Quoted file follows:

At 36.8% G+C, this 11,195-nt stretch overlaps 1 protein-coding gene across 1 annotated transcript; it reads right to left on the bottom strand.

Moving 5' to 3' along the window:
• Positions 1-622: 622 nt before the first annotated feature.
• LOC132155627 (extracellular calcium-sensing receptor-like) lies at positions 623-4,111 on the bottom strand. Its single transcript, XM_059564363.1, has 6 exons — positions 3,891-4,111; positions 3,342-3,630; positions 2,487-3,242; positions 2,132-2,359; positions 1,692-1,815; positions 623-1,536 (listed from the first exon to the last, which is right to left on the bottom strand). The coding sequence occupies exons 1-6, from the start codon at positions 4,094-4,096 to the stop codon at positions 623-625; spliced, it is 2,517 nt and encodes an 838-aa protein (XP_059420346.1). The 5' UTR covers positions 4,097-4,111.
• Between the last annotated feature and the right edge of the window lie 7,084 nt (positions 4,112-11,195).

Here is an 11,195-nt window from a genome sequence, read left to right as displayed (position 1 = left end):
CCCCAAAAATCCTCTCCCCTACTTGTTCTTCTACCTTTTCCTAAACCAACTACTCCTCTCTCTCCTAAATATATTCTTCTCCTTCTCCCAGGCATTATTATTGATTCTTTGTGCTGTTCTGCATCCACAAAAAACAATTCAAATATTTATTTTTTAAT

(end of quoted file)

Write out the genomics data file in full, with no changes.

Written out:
At 36.8% G+C, this 11,195-nt stretch overlaps 1 protein-coding gene across 1 annotated transcript; it reads right to left on the bottom strand.

Moving 5' to 3' along the window:
• Positions 1-622: 622 nt before the first annotated feature.
• LOC132155627 (extracellular calcium-sensing receptor-like) lies at positions 623-4,111 on the bottom strand. Its single transcript, XM_059564363.1, has 6 exons — positions 3,891-4,111; positions 3,342-3,630; positions 2,487-3,242; positions 2,132-2,359; positions 1,692-1,815; positions 623-1,536 (listed from the first exon to the last, which is right to left on the bottom strand). The coding sequence occupies exons 1-6, from the start codon at positions 4,094-4,096 to the stop codon at positions 623-625; spliced, it is 2,517 nt and encodes an 838-aa protein (XP_059420346.1). The 5' UTR covers positions 4,097-4,111.
• Between the last annotated feature and the right edge of the window lie 7,084 nt (positions 4,112-11,195).

Here is an 11,195-nt window from a genome sequence, read left to right as displayed (position 1 = left end):
CCCCAAAAATCCTCTCCCCTACTTGTTCTTCTACCTTTTCCTAAACCAACTACTCCTCTCTCTCCTAAATATATTCTTCTCCTTCTCCCAGGCATTATTATTGATTCTTTGTGCTGTTCTGCATCCACAAAAAACAATTCAAATATTTATTTTTTAAT